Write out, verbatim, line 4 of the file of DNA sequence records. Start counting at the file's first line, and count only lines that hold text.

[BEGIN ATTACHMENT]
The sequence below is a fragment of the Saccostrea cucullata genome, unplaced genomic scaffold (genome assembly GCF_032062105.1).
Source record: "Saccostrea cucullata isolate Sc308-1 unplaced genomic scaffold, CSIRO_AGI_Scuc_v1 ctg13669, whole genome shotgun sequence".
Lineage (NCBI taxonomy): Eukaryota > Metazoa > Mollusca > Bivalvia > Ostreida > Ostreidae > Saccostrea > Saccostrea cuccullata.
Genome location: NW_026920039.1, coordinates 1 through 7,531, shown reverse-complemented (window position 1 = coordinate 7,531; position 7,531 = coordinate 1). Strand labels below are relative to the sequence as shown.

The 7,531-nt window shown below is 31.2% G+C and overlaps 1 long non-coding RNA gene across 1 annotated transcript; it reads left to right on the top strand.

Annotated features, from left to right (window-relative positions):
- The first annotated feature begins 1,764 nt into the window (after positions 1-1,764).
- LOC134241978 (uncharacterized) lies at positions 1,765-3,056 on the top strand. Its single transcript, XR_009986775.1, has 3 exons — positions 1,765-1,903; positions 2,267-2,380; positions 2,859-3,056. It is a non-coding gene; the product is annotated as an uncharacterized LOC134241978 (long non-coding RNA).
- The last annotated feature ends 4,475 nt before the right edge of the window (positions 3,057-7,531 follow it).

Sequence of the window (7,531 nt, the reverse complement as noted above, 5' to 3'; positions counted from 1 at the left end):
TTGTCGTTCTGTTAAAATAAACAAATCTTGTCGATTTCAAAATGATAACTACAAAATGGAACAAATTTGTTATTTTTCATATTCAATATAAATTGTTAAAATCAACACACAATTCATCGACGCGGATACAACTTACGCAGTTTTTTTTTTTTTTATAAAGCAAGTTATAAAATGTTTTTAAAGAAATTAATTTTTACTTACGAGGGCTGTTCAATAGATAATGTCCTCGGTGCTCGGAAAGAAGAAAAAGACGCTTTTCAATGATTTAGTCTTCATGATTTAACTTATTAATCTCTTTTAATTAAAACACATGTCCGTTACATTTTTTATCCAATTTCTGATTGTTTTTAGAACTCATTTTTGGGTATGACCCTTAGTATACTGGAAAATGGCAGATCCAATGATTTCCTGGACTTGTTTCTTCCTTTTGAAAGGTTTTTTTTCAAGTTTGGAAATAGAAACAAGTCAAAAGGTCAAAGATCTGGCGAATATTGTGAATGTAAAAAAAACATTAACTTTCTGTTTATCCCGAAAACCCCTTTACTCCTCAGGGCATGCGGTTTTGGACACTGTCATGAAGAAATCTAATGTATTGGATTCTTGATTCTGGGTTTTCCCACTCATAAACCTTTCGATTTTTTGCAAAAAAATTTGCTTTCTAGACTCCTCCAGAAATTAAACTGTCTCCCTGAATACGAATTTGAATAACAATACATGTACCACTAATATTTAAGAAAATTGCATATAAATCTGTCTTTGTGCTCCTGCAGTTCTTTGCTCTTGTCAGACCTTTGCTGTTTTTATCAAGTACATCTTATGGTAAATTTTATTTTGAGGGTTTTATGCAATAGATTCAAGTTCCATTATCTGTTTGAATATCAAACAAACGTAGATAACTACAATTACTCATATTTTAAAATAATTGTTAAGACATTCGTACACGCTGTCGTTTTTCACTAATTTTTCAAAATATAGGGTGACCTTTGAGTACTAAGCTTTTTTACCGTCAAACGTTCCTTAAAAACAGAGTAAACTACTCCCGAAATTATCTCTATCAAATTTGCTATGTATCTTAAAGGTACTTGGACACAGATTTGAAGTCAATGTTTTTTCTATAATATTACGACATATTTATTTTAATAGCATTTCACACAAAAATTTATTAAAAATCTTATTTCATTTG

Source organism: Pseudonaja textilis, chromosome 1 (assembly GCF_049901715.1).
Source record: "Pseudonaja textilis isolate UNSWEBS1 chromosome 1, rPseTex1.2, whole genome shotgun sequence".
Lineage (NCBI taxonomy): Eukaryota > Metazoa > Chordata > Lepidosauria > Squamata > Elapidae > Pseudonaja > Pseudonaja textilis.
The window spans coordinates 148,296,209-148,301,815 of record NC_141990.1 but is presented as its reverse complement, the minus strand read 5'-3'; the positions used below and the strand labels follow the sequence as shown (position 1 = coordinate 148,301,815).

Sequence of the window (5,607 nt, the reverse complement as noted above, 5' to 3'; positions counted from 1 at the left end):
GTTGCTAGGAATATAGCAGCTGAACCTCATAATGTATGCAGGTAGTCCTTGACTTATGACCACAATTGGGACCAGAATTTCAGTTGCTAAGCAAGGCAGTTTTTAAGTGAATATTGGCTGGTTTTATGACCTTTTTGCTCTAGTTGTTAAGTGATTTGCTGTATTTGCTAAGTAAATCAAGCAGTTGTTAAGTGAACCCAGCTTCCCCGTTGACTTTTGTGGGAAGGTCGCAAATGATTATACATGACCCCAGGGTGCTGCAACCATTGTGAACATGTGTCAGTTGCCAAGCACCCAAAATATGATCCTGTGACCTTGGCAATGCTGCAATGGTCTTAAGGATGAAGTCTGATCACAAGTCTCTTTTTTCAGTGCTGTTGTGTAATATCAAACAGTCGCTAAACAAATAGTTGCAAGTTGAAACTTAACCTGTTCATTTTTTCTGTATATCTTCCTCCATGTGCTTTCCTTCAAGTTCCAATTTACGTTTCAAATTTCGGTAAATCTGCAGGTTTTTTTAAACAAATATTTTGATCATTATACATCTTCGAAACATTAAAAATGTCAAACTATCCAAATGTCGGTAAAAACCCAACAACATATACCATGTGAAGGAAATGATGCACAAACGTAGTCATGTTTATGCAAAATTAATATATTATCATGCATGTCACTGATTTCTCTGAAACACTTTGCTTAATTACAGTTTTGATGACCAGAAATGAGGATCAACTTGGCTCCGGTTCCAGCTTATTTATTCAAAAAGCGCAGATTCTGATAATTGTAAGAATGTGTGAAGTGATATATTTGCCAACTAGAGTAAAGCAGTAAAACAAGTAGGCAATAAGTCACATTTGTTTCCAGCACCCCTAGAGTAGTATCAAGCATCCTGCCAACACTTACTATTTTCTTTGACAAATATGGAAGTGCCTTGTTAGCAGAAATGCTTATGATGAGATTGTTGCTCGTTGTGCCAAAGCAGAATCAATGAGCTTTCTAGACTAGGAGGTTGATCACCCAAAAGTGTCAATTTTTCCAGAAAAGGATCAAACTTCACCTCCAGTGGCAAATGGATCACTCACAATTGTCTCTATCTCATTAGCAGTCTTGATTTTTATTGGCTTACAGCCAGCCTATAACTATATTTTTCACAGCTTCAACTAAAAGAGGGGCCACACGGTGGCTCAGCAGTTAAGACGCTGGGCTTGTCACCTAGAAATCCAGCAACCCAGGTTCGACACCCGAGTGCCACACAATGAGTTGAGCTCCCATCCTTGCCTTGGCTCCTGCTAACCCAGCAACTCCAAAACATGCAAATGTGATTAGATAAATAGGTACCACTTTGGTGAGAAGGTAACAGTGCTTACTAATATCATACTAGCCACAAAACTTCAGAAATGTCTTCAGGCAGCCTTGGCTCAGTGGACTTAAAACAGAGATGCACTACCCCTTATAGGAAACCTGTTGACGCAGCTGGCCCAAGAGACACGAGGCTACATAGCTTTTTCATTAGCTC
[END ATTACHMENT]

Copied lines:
Genome location: NW_026920039.1, coordinates 1 through 7,531, shown reverse-complemented (window position 1 = coordinate 7,531; position 7,531 = coordinate 1). Strand labels below are relative to the sequence as shown.